When asked about the remarks, a spokesman for Mr Corbyn said: “The options are a general election, which remains our preferred option, some form of agreement along the lines Jeremy laid out in his letter to Theresa May, and failing that a public vote remains an option on the table.

“Keir agrees that a general election as laid out in our conference policy is our preferred option.”

Mr Corbyn wrote to Mrs May earlier this week to say Labour could back her on Brexit if she commits to a permanent customs union with the EU, among other demands.

Reports emerged on Monday that Sir Keir had fought for a line in the letter about backing a second EU referendum – but that his calls were ignored by the leader’s office.

Sir Keir refused to be drawn on the reports this morning. He told the Today programme: “I’m not going into the ins and outs of the drafting of the letter.”

EU Commission President Jean-Claude Juncker shakes hands with Prime Minister Theresa May as she

Labour Leader Jeremy Corbyn facing threat of an ‘MPs breakaway’ after Valentine’s Day Brexit vote

Image result for Jeremy Corbyn facing threat of an ‘MPs breakaway’ after Valentine’s Day Brexit vote Read more at:

Jeremy Corbyn is also facing a fresh challenge over his handling of anti-Semitism allegations within the party (Photo: Joe Giddens/PA Wire)

At least six MPs are said to be contemplating a breakaway move

Nigel Morris is Political Editor of i. He has been a lobby correspondent for 28 years, previously working for the Independent, Daily Mirror and Birmingham Post.

AIWA! NEWS INTERNATIONAL|Labour unity is under intense strain amid new claims that MPs disillusioned with Jeremy Corbyn’s stance on Brexit are preparing to quit the party whip and form a new parliamentary grouping.

According to one report, the first defection could come as early as 14 February, immediately after the next round of Commons votes on Brexit. Mr Corbyn will also face a fresh challenge on Monday over his handling of anti-Semitism allegations within the party at what is expected to be a fractious meeting of the Parliamentary Labour Party (PLP).

At least six MPs are said to be contemplating a breakaway, with the move led by backbenchers dismayed by their leader’s opposition to a second referendum on Brexit.

Sir Vince Cable, the Liberal Democrat leader, said his party had been in talks with Labour MPs – as well as Tories – over how to thwart Brexit.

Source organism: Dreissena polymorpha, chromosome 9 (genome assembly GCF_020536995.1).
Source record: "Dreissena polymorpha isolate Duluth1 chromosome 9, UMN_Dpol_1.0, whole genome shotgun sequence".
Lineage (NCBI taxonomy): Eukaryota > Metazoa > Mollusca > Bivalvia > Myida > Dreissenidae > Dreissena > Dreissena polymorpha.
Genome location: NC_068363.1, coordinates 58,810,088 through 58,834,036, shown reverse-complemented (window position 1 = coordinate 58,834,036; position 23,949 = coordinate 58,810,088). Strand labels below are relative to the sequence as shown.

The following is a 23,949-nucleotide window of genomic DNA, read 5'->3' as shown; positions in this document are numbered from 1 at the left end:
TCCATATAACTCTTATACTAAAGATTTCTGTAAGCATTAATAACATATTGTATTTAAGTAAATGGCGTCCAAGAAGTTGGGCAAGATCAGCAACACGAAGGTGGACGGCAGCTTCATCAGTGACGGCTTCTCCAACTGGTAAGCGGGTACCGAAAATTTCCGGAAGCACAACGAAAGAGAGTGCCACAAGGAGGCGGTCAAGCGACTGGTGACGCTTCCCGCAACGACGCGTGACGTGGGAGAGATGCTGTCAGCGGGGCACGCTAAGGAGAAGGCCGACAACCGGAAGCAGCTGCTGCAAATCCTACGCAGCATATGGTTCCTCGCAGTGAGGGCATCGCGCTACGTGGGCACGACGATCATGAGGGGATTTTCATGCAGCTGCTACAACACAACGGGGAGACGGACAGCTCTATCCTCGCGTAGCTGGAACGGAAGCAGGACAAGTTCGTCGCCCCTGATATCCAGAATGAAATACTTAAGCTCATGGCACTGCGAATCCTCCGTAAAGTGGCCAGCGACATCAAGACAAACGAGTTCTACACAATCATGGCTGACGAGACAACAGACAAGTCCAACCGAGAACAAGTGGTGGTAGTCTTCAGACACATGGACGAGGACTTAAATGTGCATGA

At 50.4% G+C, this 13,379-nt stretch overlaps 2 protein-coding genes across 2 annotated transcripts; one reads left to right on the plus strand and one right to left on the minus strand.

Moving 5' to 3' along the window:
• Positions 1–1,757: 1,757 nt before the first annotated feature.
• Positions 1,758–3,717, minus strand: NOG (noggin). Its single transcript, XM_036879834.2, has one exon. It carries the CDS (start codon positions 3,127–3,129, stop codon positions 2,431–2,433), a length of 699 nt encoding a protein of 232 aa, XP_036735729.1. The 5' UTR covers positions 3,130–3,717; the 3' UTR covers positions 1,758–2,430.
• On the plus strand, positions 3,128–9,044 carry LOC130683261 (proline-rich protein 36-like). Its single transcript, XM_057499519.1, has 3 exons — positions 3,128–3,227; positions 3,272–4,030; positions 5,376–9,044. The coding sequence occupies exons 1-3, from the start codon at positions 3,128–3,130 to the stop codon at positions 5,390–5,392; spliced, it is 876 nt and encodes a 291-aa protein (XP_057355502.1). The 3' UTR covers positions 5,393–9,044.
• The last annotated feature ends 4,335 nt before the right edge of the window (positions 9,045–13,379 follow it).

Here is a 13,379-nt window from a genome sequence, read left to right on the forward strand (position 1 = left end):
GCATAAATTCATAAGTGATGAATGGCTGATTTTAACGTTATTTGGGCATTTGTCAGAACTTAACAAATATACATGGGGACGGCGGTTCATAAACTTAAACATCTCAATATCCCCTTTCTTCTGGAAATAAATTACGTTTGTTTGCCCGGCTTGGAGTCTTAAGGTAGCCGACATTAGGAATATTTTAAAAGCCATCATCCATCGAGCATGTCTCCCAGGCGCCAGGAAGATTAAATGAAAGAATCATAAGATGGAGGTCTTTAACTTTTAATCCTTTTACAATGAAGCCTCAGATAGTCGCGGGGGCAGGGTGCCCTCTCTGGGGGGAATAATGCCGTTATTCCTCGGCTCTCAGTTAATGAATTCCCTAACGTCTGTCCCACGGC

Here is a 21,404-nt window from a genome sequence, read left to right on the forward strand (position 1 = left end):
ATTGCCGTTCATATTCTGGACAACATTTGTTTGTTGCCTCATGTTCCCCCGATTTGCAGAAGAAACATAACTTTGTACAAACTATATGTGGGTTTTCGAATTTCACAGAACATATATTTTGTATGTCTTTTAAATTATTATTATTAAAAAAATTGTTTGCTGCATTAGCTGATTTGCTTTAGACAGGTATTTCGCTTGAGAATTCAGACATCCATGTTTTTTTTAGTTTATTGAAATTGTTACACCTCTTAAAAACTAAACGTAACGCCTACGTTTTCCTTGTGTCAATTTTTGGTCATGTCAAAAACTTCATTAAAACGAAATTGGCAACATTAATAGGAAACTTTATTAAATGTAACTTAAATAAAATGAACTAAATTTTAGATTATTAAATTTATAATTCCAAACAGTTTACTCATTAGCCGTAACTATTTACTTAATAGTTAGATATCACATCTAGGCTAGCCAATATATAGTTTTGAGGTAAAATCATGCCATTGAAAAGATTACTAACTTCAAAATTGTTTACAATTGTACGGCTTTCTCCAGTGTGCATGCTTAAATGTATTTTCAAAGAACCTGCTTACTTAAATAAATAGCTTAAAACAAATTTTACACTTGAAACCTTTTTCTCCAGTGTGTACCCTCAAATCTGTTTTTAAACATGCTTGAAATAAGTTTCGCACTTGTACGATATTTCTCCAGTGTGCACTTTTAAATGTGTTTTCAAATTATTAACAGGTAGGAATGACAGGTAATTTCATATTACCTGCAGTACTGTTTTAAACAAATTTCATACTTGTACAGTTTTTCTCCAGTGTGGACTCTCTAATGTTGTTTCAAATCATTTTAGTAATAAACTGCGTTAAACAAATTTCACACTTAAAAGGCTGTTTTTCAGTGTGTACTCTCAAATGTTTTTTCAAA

“When the Brexit issue is resolved one way or another, I think they will reconsider their position in the Labour Party,” he said.

“I can’t predict exactly what will happen but I think there’s a real chance of a significant group breaking away,” he told Sky News.

Long-standing rumours of a new centrist grouping have grown at Westminster as the parliamentary skirmishing over Brexit intensifies ahead of next month’s scheduled departure date. Several wealthy benefactors are said to be on stand-by to bankroll the group, particularly if it manages to attract Conservative as well as Labour MPs.

Cloud of scandal Jennie Formby, General Secretary of the Labour Party, wants to ensure the anti-Semitism row is dealt with

Monday’s PLP session, MPs will urge Mr Corbyn to prove that the leadership has got to grips with the anti-Semitism row which has dogged the party for more than two years. A motion will give him a week to set out how he is addressing the allegations.

Deputy leader Tom Watson suggested last year that Labour’s general secretary,  should step down if the anti-Semitism row had not been dealt with by Christmas. He said Ms Formby had “staked” her career on dealing with anti-Semitism in Labour, after taking over from Iain McNicol in April 2018.

Tory MP Dr Sarah Wollaston said: “I’ve made it clear for many weeks that I would not remain in a party that planned to inflict No Deal on its people. Rather than her current coercive approach, the PM could and should take this off the table.”